11 December 2009 ~ Dean Ashton may be about to raise questions about the legitimacy of legal action within the realms of competitive sport. The 26-year-old West Ham striker, who hasn't played for 15 months, has announced his retirement having failed to fully recover from an ankle injury originally sustained on international duty in August 2006.
Ashton's retirement has prompted suggestions in the media, notably from the Telegraph, that he is considering mounting a legal case against both Shaun Wright-Phillips and his then employers Chelsea. It is thought he will claim Wright-Phillips's challenge in an England training session ended his football career, while Chelsea could also potentially face a vicarious liability claim, a charge the Blues would undoubtedly challenge as he was with England at the time and therefore under the care of the FA.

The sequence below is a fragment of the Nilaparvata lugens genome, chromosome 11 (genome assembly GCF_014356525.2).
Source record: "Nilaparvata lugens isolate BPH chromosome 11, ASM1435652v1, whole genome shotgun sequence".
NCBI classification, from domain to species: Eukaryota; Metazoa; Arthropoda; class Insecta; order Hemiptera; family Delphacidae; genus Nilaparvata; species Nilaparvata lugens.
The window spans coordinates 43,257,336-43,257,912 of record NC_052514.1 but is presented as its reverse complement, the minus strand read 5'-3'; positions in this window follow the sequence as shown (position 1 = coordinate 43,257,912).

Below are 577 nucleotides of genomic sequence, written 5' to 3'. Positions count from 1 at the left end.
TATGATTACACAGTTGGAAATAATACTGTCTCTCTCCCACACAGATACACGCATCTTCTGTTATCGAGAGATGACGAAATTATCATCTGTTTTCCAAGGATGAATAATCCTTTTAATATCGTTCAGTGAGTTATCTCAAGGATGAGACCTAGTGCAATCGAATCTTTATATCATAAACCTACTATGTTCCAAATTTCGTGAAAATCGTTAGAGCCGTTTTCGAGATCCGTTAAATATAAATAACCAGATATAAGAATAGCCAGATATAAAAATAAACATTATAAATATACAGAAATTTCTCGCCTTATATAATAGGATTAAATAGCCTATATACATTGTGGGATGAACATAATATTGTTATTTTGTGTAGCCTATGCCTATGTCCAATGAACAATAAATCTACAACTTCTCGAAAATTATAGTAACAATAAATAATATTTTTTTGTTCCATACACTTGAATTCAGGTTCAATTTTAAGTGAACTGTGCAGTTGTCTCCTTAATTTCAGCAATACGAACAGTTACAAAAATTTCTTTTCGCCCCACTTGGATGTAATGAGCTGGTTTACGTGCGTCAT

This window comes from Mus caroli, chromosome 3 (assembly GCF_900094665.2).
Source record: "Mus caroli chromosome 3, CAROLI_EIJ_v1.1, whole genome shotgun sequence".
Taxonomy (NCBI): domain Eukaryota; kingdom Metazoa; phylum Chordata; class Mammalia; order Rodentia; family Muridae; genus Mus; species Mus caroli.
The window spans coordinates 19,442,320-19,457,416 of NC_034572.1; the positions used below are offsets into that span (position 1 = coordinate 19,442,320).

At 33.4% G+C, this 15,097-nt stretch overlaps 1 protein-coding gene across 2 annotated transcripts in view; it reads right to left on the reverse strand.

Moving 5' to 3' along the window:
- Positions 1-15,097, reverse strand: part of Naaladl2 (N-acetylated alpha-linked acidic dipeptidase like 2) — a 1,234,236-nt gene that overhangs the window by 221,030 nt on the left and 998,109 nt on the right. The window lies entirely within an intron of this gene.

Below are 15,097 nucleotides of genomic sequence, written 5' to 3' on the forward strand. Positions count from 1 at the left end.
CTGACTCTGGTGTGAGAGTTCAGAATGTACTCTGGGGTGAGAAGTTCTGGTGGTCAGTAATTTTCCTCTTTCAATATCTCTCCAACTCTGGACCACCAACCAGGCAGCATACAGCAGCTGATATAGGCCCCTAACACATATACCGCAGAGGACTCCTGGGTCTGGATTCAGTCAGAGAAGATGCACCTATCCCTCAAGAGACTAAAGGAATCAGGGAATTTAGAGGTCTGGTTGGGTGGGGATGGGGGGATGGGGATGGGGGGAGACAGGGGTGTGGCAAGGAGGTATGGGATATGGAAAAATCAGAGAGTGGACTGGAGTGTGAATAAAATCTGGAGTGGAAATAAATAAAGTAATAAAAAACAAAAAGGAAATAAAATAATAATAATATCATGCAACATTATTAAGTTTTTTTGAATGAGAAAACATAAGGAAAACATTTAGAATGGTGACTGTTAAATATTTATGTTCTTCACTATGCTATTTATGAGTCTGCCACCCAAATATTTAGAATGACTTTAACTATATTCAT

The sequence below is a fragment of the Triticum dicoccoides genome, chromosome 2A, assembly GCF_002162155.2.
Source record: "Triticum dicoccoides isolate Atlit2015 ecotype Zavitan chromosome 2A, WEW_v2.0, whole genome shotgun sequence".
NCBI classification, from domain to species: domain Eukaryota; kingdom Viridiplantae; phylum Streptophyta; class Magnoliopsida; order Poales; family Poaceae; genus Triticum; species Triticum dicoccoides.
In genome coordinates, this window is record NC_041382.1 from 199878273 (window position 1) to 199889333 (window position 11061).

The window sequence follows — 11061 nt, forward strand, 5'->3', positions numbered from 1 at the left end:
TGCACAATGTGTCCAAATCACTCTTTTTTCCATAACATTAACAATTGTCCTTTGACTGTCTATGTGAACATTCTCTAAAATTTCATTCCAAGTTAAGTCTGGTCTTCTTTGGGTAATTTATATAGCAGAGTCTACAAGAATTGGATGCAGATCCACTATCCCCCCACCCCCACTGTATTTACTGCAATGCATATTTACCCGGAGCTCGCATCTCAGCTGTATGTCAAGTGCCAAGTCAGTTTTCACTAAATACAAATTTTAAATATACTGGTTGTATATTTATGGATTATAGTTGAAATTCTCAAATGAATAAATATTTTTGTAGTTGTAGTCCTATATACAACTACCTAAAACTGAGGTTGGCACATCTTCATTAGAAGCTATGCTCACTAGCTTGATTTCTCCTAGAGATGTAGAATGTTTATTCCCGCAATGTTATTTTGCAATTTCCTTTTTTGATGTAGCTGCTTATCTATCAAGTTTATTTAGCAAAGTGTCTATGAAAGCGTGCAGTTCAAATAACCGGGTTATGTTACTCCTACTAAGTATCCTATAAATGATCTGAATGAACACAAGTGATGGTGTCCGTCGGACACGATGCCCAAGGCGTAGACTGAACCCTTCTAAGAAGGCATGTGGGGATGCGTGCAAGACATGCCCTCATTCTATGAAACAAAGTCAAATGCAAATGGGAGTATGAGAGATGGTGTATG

Meanwhile, West Ham themselves are likely to launch a £7 million compensation claim against the FA in a bid to recoup the fee they paid for the striker when they bought him from Norwich City in January 2006. A potential stumbling block for the claims, however, is the fact that Ashton would have to prove that he never recovered, though it will undoubtedly be argued his 35 appearances for the Hammers since the original injury suggest otherwise.
Only last week former Charlton Athletic midfielder Matty Holmes was awarded £250,000 in damages following a tackle by Wolves' Kevin Muscat in 1998 and if Ashton is successful it could open the door for several other players to launch legal battles, but at what cost? Will players be forced to think about the consequences of their tackles before they go in for them? And if so, will the instinctive and competitive nature of the game be lost? The Ashton case, if it ever starts, may provide some answers. Gareth Burton